Copyright Reform: Producers' AMP Act Introduced In Senate

(l-r) Producer David Zollo, attorney Brandon Clark, Sen. Chuck Grassley, Academy Trustee Justin Roberts, the Academy's Daryl Friedman in Bloomfield, Iowa
Photo: Courtesy of Sen. Chuck Grassley

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Copyright Reform: Producers' AMP Act Introduced In Senate

Senate Judiciary Committee now considering the three major elements of music's unified platform to modernize copyright for the present day

Advocacy/Mar 27, 2018 - 02:17 am

On March 22 Sen. Chuck Grassley (R-Iowa), chairman of the Senate Judiciary Committee, along with the Committee's ranking member, Dianne Feinstein (D-Calif.), introduced the Allocation For Music Producers (AMP) Act in the Senate. Sens. Bob Corker (R-Tenn.) and Kamala Harris (D-Calif.) were also original co-sponsors.

The AMP Act would codify into law the way that producers and engineers get paid for their work. They currently can collect royalties through SoundExchange via a voluntary process but the AMP Act would codify this process in the law so that SoundExchange is obligated to pay studio professionals directly, protecting their fair share of royalty payments via legislation.  The bill is supported by SoundExchange.

"The introduction of the Allocation For Music Producers (AMP) Act in the Senate amps up momentum for passing music copyright reform legislation in Congress," said Recording Academy Chief Industry, Government & Member Relations Officer Daryl Friedman. "The bipartisan and now bicameral support for the AMP Act marks the first time U.S. legislation would protect the rights of the studio professionals who help create the essence of the recordings we love."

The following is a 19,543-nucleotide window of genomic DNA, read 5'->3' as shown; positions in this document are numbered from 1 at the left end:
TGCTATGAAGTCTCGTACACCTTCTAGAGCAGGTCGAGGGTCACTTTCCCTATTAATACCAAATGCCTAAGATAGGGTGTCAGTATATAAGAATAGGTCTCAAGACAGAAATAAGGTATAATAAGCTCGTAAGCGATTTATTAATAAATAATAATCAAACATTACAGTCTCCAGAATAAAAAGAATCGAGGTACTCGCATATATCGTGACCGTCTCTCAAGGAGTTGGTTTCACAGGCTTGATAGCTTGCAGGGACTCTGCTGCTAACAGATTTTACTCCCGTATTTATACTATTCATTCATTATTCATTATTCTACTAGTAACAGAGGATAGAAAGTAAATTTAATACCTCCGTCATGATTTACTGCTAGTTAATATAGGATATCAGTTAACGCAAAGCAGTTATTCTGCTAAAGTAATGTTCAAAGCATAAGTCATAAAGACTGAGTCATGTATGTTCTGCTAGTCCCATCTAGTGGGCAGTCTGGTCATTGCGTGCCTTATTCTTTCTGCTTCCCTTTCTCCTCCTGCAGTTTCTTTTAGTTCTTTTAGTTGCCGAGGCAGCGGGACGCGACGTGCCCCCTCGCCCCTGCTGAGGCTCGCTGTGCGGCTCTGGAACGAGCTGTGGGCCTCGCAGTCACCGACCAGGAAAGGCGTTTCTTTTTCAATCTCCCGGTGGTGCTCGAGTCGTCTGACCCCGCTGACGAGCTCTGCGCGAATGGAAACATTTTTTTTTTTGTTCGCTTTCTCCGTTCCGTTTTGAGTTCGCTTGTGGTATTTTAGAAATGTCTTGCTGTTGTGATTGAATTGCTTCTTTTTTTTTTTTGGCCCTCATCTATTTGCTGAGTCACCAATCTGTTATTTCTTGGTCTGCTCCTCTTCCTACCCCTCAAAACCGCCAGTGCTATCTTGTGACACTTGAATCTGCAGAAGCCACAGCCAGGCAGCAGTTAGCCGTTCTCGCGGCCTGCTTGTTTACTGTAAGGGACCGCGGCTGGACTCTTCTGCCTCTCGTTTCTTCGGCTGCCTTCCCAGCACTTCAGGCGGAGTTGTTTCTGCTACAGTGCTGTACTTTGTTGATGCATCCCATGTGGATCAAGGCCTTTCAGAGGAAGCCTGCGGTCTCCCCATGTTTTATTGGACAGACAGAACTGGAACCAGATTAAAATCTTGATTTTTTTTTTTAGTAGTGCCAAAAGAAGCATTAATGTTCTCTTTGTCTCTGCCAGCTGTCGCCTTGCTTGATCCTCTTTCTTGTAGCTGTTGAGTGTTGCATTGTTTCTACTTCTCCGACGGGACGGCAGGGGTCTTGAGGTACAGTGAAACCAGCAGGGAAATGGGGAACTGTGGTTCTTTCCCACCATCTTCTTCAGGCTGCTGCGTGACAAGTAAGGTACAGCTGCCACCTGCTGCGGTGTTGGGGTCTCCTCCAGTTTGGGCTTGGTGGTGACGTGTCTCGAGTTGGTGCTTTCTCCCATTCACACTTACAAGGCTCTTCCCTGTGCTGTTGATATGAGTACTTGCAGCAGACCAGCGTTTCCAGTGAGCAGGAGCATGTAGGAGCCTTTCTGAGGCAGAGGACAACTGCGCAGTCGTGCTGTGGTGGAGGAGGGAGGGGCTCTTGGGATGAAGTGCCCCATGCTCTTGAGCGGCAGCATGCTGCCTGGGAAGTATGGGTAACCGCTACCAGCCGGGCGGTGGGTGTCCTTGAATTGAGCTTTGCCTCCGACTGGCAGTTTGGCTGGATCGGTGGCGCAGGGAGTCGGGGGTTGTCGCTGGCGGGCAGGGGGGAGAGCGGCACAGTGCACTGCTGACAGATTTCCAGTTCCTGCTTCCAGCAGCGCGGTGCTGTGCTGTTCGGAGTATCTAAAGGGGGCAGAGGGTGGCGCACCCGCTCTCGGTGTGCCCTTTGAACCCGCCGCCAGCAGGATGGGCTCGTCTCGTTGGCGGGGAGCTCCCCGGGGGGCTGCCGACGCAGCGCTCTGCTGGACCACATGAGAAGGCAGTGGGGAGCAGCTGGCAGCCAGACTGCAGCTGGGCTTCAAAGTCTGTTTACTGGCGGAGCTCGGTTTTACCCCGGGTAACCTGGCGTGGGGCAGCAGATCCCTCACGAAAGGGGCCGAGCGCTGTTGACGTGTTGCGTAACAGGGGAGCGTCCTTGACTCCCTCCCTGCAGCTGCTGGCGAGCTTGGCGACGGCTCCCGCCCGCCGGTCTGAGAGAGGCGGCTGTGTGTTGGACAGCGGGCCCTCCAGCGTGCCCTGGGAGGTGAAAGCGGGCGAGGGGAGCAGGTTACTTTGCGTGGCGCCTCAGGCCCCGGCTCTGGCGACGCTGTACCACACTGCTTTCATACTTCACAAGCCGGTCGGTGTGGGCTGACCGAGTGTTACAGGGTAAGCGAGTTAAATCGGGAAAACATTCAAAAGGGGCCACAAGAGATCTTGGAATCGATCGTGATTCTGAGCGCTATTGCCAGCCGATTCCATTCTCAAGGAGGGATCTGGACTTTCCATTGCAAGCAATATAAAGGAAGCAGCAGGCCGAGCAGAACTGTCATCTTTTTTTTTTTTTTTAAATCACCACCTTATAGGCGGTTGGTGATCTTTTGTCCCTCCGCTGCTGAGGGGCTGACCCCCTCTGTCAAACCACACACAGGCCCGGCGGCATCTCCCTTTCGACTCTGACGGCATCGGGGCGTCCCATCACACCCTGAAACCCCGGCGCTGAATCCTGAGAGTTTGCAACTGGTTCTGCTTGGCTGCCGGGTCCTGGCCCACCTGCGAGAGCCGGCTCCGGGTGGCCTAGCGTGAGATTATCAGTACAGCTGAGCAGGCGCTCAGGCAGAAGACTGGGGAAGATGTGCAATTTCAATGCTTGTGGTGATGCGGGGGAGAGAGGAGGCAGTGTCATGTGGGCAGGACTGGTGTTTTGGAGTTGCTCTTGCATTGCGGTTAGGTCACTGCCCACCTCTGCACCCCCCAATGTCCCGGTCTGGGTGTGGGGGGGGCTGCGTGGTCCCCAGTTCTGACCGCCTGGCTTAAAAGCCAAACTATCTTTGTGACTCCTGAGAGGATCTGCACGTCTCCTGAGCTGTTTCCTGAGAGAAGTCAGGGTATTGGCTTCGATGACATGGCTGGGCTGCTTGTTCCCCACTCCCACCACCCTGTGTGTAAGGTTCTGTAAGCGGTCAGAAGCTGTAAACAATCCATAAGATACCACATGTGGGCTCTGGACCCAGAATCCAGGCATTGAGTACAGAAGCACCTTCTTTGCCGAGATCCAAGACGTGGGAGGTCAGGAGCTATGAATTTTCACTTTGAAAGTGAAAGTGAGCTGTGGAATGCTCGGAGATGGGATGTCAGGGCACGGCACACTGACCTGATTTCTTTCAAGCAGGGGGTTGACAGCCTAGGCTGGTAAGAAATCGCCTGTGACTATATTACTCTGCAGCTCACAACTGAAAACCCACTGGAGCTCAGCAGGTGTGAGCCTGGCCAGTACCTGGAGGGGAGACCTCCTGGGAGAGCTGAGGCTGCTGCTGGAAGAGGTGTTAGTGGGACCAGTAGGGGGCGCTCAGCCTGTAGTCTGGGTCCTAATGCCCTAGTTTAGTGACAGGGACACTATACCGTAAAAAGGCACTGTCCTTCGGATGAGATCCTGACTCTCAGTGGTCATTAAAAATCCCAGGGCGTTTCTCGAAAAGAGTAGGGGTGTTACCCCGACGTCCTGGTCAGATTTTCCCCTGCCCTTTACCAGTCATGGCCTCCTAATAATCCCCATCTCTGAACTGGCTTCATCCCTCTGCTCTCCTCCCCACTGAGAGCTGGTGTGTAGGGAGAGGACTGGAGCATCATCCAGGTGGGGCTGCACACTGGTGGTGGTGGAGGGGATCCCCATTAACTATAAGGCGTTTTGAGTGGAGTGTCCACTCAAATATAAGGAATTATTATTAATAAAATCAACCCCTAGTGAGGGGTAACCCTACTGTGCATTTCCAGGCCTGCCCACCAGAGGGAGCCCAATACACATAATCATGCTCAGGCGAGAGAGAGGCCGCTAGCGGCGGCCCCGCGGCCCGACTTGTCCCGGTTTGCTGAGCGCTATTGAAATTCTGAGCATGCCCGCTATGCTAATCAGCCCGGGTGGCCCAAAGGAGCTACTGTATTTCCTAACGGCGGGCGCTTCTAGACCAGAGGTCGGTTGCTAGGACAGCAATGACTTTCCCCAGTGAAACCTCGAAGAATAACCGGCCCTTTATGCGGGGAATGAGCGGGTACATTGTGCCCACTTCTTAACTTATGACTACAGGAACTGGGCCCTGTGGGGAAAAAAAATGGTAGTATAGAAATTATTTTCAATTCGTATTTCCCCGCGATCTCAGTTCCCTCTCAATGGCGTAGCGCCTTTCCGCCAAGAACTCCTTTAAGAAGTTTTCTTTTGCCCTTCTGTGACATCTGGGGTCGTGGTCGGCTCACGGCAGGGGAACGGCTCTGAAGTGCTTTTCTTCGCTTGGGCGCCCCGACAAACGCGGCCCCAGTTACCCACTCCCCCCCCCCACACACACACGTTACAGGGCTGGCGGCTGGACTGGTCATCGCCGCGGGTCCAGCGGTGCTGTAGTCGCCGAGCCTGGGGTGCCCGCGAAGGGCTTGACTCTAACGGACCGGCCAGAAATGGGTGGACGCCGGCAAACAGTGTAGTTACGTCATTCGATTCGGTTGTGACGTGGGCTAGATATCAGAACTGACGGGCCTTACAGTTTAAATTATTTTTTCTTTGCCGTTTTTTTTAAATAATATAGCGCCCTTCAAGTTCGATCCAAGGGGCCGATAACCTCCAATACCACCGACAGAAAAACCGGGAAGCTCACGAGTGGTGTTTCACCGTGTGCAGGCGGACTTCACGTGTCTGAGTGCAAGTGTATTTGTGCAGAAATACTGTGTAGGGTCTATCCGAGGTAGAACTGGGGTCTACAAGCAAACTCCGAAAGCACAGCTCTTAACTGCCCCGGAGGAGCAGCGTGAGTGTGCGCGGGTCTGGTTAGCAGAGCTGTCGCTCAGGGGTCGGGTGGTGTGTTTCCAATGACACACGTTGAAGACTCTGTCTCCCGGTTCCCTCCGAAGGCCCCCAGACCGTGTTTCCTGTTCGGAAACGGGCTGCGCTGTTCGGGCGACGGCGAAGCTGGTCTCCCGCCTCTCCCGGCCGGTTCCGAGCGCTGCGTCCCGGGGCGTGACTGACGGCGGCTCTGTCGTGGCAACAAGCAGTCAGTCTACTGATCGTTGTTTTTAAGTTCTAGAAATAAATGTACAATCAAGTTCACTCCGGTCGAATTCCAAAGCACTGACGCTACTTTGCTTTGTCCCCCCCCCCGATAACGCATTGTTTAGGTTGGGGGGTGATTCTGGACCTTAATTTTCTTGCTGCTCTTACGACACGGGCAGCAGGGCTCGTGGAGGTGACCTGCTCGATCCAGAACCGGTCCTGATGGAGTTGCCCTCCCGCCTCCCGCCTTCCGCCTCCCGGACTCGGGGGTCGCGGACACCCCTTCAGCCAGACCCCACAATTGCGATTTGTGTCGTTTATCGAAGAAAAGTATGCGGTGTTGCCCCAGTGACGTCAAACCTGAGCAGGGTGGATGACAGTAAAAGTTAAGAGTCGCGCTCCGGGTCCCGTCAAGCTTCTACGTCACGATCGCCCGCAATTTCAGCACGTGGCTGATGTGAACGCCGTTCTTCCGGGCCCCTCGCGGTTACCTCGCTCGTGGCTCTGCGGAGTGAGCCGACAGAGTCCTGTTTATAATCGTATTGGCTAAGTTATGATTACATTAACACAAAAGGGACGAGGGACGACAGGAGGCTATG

At the GRAMMY Week House Judiciary Committee hearing on copyright reform in January, producer and Recording Academy Trustee Mike Clink explained the importance of the House version of the AMP Act for members of his profession — which extends federal copyright protections to studio professionals for the first time. The hearing also considered others bills where there was general hope the three would be consolidated into a comprehensive copyright reform bill, including the CLASSICS Act, the Music Modernization Act and the AMP Act.

The following month, a group of Recording Academy members from, or with ties to, Iowa met with Chairman Grassley during one of the senator's constituent town hall events. The delegation of music creators explained the importance of the AMP Act as part of a comprehensive reform package, kickstarting the bill’s introduction into the Senate. With Grassley's leadership, all three reform bills now have homes in the Senate docket as well as the House. This one bill represents a great deal of progress for copyright reform because the three major pieces of legislation on which there is industry unity are now pending consideration and review in the Senate as well as the House.

There is more involved than just the three bills but the "united support" of stakeholders announced in January is the foundation for the progress lawmakers and music advocates hope to see. Issues such as satellite radio or even terrestrial radio could have some impact, but the collective effort to see real reform legislation passed this year means controversial items are more likely to be postponed for another Congress.

With positive momentum at hand, it's imperative for the music community to work together to make 2018 the first year this century that major copyright modernization is passed into law.

Tell Congress To Support Comprehensive Music Reform

A Letter To Our Recording Academy Members And To Our Colleagues In The Music Industry

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A Letter To Our Recording Academy Members And To Our Colleagues In The Music Industry